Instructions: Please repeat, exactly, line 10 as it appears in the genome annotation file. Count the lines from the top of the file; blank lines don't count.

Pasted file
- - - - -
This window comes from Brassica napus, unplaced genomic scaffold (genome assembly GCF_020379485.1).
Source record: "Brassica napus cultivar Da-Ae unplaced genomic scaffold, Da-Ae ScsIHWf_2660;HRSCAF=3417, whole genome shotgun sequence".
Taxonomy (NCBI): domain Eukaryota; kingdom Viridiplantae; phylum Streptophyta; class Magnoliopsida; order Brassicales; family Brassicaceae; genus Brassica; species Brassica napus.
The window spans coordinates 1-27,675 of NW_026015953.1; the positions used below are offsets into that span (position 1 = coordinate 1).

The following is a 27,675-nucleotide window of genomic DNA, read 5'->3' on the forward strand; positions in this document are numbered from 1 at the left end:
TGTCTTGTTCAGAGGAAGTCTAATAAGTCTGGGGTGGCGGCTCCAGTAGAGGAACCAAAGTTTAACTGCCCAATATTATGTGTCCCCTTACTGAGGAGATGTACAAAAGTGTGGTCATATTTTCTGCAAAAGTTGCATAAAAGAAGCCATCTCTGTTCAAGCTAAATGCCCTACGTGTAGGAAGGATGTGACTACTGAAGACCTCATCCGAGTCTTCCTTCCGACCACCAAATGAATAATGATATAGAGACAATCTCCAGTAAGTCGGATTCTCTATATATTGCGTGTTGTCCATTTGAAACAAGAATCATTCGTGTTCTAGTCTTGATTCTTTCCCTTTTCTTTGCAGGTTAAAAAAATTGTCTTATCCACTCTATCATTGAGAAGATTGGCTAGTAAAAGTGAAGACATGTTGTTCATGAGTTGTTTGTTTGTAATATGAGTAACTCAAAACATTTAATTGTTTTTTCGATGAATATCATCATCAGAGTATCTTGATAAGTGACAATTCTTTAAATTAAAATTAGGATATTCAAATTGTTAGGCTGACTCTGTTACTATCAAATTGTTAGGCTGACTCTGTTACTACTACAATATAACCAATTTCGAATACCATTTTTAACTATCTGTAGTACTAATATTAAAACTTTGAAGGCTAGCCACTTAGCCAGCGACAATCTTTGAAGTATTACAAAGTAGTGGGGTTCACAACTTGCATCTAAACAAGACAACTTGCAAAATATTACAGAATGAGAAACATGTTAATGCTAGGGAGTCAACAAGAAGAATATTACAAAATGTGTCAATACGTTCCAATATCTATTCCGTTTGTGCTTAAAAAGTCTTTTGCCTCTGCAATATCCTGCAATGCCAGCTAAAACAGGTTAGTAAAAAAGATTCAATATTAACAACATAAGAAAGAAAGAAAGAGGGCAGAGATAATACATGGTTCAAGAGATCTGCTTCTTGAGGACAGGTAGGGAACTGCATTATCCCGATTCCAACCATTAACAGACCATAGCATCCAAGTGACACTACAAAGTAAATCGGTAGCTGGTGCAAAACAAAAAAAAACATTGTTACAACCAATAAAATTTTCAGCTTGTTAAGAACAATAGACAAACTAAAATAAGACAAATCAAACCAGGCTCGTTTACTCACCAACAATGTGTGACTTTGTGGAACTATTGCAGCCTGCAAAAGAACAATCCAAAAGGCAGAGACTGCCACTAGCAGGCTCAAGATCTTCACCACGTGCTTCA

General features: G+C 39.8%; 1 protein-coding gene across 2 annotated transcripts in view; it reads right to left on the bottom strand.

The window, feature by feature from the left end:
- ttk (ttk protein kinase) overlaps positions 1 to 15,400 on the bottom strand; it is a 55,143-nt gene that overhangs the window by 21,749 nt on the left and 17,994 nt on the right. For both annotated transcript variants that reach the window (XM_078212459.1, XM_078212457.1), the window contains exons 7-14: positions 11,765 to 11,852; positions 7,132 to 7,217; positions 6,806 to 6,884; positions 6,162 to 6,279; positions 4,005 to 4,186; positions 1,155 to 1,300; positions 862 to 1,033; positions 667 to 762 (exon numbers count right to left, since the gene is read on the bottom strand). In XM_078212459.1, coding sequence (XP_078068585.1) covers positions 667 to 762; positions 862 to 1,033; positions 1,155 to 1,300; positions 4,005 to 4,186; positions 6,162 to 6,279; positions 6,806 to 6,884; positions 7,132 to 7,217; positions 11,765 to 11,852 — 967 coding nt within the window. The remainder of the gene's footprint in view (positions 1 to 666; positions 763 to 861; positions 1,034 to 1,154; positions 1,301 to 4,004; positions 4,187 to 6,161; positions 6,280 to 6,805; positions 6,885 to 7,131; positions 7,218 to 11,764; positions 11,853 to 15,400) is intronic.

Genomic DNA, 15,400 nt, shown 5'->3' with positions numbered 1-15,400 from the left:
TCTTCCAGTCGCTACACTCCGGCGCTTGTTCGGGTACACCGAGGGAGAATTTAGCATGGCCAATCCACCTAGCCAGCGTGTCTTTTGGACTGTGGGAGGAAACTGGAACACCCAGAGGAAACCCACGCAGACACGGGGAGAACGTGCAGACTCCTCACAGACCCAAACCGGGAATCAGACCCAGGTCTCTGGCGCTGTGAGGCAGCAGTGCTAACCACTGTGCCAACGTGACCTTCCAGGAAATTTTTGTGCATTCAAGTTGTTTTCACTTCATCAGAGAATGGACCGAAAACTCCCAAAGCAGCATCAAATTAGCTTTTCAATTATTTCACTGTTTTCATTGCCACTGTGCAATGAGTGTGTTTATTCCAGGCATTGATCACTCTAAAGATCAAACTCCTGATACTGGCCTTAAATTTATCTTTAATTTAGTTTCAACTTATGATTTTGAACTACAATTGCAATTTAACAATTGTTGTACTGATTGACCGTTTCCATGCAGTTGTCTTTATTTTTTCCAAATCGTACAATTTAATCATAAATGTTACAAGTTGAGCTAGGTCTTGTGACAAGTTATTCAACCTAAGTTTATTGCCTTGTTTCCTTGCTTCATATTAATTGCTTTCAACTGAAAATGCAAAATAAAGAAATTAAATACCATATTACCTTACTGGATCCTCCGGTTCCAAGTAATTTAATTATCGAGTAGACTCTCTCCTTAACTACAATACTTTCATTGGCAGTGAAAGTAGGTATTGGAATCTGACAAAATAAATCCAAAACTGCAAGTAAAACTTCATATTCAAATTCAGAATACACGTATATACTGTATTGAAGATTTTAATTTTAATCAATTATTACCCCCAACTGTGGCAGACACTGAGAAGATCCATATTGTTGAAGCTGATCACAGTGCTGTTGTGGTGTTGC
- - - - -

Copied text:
Genomic DNA, 15,400 nt, shown 5'->3' with positions numbered 1-15,400 from the left: